There are two main approaches to manufacture wind turbine blades: infusion and prepreg. Overall, infusion is perceived to be the cheapest of the two but prepreg manufacturing gives better resin properties and thus a higher quality of processing. As I discussed in the previous post, the length of the blade is a very important parameter since it determines the area covered by the blades and thus the amount of wind power it can extract. But as blades get bigger, they also get heavier and thus the load on the bearings and the generator become higher. The best solution seems use materials with high specific strengths and stiffness, e.g. : stiffness of carbon fiber is around 4 times higher than glass fiber’s (Gurit’s Wind Energy Composite Handbook) – but it’s also much more expensive. For small wind turbines the design is stiffness driven, while bigger blades suffer significantly more of fatigue.
This technology creates a vacuum environment around a stack of reinforcing fibers and the resin is sucked into it. On the one hand the viscosity of the resin is determining in how fast this process will be and if the whole stack will be penetrated. On the other hand the permeability of the stack is equally determining the rate of infusion. Generally, the smaller the fiber, the closer they are packed and the lower the permeability.
The hardening process of the resin is mostly initiated with a catalyst or a hardener. A precise timing is needed, since the hardening may only begin after the resin is infused and has penetrated deep enough into the laminate. The mixing process creates the danger of introducing air into the resin system, which would deteriorate the mechanical properties. It can be avoided by degassing it in a vacuum chamber.
The infusion process itself is challenging. Any leaks will result in an inflow of air which will spread across the stack of fibres. A widely used solution is to apply a priming gelcoat to the mould which will keep air from being sucked in.
After the fiber laminate is penetrated, it should be cured with a heat treatment to develop optimal mechanical properties. Normally temperatures of around 50°C are enough to complete the cure in less than one day. The cure is mostly done before the piece is taken out of the mould.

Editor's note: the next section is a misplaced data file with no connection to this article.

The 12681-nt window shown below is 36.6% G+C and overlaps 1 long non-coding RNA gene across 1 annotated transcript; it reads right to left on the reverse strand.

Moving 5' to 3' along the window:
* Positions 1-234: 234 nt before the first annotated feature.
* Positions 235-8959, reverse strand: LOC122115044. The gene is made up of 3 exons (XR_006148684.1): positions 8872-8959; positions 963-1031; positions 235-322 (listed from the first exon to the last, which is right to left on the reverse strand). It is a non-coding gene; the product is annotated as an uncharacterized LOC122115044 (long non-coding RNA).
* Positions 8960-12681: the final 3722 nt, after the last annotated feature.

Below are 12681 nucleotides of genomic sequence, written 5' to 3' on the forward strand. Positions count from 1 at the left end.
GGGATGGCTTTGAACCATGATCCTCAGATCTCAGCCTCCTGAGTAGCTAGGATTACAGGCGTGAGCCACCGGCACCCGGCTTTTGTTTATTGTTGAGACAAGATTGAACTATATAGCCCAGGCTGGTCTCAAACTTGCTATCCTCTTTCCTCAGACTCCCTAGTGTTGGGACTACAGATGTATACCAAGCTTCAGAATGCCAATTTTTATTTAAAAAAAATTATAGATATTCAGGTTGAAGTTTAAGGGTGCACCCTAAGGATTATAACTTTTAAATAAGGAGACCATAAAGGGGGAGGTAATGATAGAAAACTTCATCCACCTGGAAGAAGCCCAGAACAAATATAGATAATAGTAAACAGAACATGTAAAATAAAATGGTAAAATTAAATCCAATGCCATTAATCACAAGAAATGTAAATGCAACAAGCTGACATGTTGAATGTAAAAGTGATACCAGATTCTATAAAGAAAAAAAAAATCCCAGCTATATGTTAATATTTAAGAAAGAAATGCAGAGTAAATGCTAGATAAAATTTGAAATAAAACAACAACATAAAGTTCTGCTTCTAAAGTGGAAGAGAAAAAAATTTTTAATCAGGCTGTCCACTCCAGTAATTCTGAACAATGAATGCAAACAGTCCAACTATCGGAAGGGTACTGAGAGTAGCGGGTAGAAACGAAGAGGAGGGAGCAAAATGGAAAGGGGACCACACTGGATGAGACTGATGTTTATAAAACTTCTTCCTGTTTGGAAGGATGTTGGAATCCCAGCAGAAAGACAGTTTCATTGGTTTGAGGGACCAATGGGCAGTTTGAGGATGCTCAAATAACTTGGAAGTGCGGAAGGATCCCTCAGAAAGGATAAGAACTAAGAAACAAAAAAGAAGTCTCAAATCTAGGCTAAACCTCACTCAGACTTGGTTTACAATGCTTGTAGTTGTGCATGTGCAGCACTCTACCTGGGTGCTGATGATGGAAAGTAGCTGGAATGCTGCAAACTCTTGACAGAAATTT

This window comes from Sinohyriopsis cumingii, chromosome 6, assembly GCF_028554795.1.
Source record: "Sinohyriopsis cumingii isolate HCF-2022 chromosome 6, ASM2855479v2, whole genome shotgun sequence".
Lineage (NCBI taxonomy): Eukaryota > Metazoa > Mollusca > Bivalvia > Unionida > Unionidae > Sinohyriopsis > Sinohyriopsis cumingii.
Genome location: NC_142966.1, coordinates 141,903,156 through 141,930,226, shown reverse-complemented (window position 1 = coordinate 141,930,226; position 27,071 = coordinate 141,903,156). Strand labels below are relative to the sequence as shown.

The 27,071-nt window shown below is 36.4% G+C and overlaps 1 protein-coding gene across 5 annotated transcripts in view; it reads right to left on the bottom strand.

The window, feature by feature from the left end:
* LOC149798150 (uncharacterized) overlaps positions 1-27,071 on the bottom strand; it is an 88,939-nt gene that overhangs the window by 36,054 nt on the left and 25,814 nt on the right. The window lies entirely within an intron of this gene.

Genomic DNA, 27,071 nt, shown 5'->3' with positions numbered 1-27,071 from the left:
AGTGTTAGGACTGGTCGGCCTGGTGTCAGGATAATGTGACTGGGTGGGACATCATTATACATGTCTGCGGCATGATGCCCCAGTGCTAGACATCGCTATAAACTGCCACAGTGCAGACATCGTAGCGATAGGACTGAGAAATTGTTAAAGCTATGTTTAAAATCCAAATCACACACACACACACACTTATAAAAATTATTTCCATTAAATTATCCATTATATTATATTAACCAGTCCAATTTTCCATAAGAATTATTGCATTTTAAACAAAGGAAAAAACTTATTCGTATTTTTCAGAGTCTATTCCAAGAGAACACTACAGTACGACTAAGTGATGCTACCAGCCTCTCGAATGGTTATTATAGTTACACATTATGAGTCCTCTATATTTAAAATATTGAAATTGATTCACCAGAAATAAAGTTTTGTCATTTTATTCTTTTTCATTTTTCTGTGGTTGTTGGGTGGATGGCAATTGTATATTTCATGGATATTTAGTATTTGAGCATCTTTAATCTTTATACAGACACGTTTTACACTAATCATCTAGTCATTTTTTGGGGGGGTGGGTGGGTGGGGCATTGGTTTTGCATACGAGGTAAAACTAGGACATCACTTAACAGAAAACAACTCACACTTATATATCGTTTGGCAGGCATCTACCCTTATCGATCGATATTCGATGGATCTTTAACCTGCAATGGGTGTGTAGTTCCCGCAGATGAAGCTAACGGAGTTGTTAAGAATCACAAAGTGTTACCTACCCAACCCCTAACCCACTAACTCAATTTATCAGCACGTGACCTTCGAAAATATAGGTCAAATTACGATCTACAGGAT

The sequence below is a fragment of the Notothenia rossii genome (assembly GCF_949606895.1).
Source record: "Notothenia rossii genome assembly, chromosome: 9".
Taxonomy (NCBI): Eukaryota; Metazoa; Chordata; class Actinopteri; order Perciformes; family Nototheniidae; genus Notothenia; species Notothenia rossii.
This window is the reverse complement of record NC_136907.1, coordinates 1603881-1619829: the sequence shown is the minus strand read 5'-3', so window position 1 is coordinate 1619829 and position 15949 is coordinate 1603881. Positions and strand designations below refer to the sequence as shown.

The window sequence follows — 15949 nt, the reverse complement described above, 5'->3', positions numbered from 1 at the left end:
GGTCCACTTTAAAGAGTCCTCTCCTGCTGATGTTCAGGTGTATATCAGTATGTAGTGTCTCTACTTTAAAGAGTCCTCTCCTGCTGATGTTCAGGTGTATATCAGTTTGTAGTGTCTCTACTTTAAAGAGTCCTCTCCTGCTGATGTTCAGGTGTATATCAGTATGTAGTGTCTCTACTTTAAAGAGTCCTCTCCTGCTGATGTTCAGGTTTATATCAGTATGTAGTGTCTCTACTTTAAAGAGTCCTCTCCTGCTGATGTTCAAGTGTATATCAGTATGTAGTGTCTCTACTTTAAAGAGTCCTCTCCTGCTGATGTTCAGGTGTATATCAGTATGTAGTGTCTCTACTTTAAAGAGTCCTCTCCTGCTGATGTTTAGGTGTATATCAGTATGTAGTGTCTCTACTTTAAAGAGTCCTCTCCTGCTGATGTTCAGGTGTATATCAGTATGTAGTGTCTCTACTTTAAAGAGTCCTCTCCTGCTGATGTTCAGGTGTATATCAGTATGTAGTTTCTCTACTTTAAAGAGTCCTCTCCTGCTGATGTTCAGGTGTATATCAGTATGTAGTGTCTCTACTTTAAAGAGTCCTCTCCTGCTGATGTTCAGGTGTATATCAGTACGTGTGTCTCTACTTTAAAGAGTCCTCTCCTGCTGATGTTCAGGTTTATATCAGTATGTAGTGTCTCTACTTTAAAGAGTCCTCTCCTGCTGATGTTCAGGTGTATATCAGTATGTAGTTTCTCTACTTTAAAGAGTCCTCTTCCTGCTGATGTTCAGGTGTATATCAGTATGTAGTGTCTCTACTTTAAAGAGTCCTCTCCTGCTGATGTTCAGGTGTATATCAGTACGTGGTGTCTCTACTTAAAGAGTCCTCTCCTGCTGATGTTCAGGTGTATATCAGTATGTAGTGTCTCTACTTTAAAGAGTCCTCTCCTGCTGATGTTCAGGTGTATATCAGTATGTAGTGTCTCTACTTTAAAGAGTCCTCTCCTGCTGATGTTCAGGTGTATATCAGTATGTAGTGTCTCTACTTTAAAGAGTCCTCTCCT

How is this process going to be used to build the blades of a wind turbine? As we discussed last post, there are two main structural designs, both using a central part functioning like an I-beam, and the shell which gives the blade its wanted aerodynamic properties. The structure is not to complex and thus infusion should be possible. Instead of manufacturing the whole blade as one part, the central part, the “spar box” is mostly created in a parallel process. The shell is a sandwich structure: two high strength skins which have a lightweight core material in between. The core fulfills the role of the vertical piece in the I-beam, resulting in a lightweight construction with a high stiffness thanks to the skin layers of unidirectional fibers. Mostly, this sandwich structure is infused as whole.
The second technology to produce the blade is prepreg, short for pre impregnation. A layer of fibers is impregnated with resin, stored and later used to build a composite component. This technology has the advantage of having a highly controllable resin content, better quality of resins and is easier automated. On the other hand the storage of the prepreg is a challenge.
Resin is first applied on a paper carrier, fiber strings are laid onto it, a second paper is applied, it all goes in the heating oven to reduce the viscosity of the resin, it is rolled to improve impregnation of the fibers, the paper carriers are removed and backers applied to secure it for storage.
The prepreg technology depends on the same properties as infusion: viscosity of the resin, permeability of the fibres and the applied pressure gradient. The viscosity is mostly very high (solid at room temperature) and to be able to impregnate the fibres the viscosity should be lowered significantly by applying heat to it. A few other properties are important to be familiar with.
Tack is the amount of stickiness of the surface of the prepreg and is important since it determines how well it sticks to the mould surface and how difficult it will be to remove after the impregnation process. Drape is the ability of the prepreg to follow the curves of the mould. This is important because it determines if volumes of air are created, which could damage the structure. Another aspect to keep in mind is the reaction of latent catalysts which will harden the resin until it looses all its drape and tack. It has then reached its “out-life”.
But how is a composite made out of this prepreg? This happens by making a lay-up of prepreg plies, if needed with core material in between (in case one is manufacturing a sandwich structure). The layering should happen with great care and speed, reducing the risk of contamination of the surface of the layers and to avoid bumps between the layers. When the desired stack is build, a nylon peel ply is placed on the upper surface to prevent any contamination. Then, a perforated film is added to gain control over the flow or the resin in the curing process of the component. A polyester breather and finally a vacuum bag are applied to make it ready for vacuum treatment.
To consolidate the prepreg and to remove the air, vacuum is now applied. During this process, a lot of heat is released (consolidation is exotherm for common resins). This can get trapped inside the component, resulting in damaging heat peaks. Therefore the temperature should always be monitored carefully. Another problem is that water or other chemicals used during processing can become gas, trapped inside the component and thus building up damaging pressure.
Overall, the prepreg method is percieved as being of higher quality but is more costly. But technologies are widely used for blade design.